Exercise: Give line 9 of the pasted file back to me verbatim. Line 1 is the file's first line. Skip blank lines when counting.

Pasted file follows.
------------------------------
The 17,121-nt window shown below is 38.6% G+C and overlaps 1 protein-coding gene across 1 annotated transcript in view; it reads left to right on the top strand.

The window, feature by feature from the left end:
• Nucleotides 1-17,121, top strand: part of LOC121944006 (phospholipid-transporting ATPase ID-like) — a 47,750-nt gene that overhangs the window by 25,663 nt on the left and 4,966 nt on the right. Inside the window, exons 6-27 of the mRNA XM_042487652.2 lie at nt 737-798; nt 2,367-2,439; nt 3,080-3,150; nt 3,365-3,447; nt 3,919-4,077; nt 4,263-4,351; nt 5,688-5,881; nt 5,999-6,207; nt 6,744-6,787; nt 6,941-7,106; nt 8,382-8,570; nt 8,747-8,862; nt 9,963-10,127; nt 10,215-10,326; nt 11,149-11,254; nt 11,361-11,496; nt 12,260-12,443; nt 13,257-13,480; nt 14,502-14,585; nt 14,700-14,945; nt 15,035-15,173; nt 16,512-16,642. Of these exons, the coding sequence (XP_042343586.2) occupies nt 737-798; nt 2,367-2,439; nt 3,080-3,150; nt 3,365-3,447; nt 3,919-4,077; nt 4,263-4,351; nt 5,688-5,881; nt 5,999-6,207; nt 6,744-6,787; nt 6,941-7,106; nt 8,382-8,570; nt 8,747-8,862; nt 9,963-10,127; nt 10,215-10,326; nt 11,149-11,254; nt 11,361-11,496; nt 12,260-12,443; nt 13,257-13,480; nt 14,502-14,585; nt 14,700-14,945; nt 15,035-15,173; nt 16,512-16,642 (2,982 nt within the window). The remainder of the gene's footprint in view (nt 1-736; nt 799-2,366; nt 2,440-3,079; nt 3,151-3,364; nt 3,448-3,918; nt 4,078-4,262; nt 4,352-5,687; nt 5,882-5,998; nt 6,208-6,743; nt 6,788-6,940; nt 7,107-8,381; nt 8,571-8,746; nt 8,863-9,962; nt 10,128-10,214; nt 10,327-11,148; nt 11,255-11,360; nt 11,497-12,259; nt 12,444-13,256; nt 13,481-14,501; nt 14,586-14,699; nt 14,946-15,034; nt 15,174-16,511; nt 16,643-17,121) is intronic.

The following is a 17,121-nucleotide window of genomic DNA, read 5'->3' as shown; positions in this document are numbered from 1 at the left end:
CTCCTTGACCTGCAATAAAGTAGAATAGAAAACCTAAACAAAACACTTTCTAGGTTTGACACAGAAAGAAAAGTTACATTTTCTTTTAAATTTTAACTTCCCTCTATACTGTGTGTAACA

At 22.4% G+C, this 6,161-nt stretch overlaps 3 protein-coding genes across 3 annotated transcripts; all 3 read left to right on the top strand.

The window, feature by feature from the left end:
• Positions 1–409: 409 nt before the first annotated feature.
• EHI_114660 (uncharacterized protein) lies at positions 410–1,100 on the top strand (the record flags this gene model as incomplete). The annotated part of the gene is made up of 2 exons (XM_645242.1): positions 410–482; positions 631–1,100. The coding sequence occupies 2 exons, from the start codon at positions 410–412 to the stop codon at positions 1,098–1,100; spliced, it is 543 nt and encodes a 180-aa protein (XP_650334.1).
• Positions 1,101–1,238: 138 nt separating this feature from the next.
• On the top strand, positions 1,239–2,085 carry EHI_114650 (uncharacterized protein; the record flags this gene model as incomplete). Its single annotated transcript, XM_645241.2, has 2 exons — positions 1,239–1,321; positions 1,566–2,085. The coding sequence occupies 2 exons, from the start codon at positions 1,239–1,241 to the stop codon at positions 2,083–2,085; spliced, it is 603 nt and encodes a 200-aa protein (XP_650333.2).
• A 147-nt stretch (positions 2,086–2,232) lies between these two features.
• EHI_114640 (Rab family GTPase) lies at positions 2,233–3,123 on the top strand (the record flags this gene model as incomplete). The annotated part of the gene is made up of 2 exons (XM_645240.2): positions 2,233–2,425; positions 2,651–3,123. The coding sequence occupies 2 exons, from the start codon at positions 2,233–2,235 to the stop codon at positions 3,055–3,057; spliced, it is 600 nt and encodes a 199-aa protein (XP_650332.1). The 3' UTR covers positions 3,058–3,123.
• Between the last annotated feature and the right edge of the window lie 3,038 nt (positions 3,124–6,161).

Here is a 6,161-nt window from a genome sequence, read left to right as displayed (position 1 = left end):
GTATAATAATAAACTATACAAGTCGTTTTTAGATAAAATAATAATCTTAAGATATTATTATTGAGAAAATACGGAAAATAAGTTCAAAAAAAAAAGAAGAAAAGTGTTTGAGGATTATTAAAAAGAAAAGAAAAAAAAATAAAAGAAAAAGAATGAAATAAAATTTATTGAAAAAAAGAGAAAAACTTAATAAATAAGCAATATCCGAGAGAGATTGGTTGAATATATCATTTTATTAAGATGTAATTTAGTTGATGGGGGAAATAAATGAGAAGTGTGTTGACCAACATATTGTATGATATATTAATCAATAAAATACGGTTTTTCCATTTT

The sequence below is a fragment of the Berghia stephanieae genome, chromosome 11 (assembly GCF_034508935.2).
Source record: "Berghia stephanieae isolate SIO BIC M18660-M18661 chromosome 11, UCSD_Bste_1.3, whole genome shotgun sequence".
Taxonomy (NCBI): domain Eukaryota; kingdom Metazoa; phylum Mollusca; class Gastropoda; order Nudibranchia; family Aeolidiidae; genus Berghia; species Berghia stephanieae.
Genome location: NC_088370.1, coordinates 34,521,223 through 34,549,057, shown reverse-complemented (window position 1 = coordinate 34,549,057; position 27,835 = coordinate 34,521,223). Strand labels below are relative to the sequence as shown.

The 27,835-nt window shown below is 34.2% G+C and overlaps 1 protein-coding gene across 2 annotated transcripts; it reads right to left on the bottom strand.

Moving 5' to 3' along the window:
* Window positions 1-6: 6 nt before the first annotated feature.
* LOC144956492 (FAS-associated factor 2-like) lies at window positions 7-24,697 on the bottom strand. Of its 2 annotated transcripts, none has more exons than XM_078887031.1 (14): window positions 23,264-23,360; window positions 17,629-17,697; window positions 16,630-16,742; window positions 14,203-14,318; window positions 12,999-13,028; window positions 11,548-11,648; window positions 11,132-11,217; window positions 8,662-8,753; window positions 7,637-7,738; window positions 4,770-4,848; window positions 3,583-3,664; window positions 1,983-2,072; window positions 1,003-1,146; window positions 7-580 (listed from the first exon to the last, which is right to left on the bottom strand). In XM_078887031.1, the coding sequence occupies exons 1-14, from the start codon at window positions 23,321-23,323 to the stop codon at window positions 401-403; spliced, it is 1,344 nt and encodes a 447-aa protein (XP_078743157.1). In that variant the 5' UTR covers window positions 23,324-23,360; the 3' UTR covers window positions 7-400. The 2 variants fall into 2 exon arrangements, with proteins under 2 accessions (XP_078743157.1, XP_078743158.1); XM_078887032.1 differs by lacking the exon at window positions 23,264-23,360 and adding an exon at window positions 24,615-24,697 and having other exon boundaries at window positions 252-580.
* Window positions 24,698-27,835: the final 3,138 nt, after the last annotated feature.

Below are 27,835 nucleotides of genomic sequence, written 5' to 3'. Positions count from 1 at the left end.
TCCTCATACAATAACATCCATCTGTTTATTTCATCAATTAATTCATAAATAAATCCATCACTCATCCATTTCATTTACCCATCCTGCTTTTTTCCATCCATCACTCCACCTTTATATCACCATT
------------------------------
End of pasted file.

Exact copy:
• EHI_114660 (uncharacterized protein) lies at positions 410–1,100 on the top strand (the record flags this gene model as incomplete). The annotated part of the gene is made up of 2 exons (XM_645242.1): positions 410–482; positions 631–1,100. The coding sequence occupies 2 exons, from the start codon at positions 410–412 to the stop codon at positions 1,098–1,100; spliced, it is 543 nt and encodes a 180-aa protein (XP_650334.1).